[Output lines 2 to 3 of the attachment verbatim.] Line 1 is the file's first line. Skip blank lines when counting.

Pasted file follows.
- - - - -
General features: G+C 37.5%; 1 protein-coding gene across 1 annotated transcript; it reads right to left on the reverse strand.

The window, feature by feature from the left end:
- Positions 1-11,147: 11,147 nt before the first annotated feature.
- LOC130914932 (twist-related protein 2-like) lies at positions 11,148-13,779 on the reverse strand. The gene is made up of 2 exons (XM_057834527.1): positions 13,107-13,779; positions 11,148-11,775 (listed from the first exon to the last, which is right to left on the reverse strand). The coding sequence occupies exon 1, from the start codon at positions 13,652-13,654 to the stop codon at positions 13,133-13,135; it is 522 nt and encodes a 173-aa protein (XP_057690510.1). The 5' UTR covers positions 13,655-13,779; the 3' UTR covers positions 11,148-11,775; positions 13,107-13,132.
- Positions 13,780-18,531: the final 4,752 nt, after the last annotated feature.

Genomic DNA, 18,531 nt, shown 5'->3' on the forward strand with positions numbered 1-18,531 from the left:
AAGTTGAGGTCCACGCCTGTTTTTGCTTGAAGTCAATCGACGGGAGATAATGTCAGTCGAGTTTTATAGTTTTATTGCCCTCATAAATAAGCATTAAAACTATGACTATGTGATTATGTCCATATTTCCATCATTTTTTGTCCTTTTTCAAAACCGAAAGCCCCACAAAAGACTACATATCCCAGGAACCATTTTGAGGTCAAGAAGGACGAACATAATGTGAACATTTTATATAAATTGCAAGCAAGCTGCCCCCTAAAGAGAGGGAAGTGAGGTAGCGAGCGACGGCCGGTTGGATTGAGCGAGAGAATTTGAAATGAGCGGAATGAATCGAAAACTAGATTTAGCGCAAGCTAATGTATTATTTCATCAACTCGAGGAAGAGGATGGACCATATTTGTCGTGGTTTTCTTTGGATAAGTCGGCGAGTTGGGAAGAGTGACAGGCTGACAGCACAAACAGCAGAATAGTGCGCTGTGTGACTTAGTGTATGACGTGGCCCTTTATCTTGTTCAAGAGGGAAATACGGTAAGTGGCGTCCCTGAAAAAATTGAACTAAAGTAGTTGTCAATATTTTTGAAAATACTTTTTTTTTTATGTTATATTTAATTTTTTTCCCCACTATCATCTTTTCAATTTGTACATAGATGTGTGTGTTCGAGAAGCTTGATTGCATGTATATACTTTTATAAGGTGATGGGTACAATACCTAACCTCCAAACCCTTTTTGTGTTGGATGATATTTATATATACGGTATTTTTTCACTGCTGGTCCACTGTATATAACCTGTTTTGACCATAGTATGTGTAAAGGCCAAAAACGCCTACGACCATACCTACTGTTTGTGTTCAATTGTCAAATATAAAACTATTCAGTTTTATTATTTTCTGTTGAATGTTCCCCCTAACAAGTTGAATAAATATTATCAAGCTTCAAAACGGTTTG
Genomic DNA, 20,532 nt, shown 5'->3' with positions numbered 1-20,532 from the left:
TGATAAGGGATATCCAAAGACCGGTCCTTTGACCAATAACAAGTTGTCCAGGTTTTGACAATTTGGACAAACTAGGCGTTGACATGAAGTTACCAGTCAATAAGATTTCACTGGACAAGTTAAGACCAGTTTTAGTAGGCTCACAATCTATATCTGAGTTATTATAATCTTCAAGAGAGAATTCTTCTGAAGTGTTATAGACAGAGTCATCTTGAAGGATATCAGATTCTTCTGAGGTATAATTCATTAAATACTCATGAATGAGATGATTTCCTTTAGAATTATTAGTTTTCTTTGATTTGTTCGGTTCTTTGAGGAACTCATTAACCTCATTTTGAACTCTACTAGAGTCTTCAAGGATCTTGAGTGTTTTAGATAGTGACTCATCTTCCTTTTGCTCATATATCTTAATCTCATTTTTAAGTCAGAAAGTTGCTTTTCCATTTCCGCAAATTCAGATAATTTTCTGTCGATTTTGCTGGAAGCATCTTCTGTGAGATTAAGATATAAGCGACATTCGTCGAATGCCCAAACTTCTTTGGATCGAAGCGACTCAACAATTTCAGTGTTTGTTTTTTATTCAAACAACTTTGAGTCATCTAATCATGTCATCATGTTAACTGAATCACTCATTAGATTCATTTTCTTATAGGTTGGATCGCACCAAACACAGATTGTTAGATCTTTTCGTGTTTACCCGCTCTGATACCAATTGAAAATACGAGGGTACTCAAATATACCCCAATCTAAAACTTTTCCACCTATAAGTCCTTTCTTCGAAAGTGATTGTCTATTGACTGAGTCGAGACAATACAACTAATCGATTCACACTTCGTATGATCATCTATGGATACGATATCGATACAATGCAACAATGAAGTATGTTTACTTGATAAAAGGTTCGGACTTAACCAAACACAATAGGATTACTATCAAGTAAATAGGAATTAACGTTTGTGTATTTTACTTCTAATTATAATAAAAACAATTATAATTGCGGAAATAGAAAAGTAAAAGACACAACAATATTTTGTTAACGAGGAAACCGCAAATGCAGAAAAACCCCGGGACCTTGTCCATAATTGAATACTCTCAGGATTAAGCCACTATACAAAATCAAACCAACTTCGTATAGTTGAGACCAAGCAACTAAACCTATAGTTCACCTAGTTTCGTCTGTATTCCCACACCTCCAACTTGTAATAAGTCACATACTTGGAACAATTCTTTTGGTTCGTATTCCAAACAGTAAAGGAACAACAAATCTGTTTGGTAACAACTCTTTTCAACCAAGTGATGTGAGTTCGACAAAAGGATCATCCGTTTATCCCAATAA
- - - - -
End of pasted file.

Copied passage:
The window, feature by feature from the left end:
- Positions 1-11,147: 11,147 nt before the first annotated feature.